Where you are standing now, you undoubtedly have one of the most beautiful views of the Sint-Romboutstoren (St. Rumbold’s Tower); the hallmark of our city of Mechelen.
A true, born and raised inhabitant of Mechelen knows that the cathedral was never fully finished. If you think the tower is already high at 97 meters, try to imagine it with the planned building height of 167 meters (or 600 Mechelen feet, at the time). Due to money problems, the original plan never became a reality.
The legend of the Maneblussers (moon extinguishers) has everything to do with the St. Rumbold's Tower. Read the city’s legend below and find out why the people of Mechelen are nicknamed the Maneblussers.
"According to historians, it happened on the night of January 27-28, 1687. That night, there was a full moon, and the clouds were low. A man stepping out of a pub thought the tower was on fire and immediately raised the alarm. Neighbours, startled from their sleep, pulled open their windows and could only observe the same thing. In no time, the entire city was in uproar and the alarm bells were rung. The city council, with the mayor in the lead, rushed to the disaster scene and began to organise the extinguishing works at breakneck speed. Along the tower steps, buckets of water went from hand to hand like a conveyor belt, but even before the top of the stairs was reached, the moon slid through the mist and the brave inhabitants of Mechelen had to admit that they had seen only the reddish haze glow of the moon. After all, the moonlight shone through the cathedral windows and the low clouds were at the height of the bell windows in the St Rumbold's Tower, giving the impression of smoke coming out of the tower.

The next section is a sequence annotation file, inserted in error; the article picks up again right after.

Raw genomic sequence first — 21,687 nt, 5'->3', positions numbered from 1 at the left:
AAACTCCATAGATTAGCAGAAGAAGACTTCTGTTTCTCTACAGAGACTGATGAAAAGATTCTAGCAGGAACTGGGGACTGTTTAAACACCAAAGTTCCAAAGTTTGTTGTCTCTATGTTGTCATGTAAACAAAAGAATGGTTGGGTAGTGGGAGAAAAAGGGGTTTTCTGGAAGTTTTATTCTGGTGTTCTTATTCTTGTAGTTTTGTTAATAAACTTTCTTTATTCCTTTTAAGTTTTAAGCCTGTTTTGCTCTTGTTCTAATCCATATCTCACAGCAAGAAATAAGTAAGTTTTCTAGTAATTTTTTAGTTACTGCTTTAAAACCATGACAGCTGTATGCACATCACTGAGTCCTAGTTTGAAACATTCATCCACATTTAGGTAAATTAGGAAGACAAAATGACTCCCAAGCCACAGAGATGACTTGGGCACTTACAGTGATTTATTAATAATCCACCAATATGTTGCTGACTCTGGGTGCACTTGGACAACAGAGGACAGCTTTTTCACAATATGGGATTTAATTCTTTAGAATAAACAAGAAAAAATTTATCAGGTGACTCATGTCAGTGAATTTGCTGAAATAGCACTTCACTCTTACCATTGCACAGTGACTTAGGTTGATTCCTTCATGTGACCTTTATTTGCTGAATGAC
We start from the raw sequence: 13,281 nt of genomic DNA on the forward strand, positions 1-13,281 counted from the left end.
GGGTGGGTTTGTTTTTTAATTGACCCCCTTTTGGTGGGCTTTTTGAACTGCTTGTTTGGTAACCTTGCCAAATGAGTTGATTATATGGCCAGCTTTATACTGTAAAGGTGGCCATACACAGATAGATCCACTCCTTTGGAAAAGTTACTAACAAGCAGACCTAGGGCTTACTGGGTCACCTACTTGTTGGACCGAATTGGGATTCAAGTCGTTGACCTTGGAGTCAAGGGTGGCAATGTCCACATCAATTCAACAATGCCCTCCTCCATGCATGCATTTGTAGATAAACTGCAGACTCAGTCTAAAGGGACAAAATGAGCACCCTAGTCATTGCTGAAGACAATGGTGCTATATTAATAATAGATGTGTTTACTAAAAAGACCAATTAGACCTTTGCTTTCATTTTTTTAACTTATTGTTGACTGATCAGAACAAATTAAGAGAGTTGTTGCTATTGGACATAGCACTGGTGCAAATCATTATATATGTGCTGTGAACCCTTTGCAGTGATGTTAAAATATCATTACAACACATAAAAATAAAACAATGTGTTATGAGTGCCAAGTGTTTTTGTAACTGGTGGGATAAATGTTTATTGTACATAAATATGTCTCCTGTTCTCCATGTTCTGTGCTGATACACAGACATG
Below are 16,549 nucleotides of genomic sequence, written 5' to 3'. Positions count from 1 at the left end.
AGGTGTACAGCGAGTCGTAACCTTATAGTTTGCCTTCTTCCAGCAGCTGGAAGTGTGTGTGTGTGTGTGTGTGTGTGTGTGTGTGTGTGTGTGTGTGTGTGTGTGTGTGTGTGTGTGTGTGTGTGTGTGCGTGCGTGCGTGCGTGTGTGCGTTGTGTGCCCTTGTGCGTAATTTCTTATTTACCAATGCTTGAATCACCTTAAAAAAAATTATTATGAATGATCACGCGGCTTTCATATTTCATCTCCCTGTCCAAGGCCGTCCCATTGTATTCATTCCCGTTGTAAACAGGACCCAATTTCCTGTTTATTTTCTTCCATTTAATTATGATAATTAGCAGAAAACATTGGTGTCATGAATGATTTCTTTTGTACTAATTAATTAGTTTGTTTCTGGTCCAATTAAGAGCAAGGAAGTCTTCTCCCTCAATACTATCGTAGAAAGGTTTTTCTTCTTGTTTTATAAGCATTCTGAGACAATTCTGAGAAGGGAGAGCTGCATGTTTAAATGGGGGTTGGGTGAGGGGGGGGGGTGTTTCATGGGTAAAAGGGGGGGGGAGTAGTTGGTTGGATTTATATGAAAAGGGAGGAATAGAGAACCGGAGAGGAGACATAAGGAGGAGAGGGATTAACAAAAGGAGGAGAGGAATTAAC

Although they tried to keep it quiet, the people of Mechelen could not prevent others heartily laughing at the tale, even across the country's borders.
The Mechelen inhabitants would forever be called the ‘Maneblussers’."
When the weather is nice, this is the ideal place to soak up the sunshine. Feel free to come and enjoy a drink here.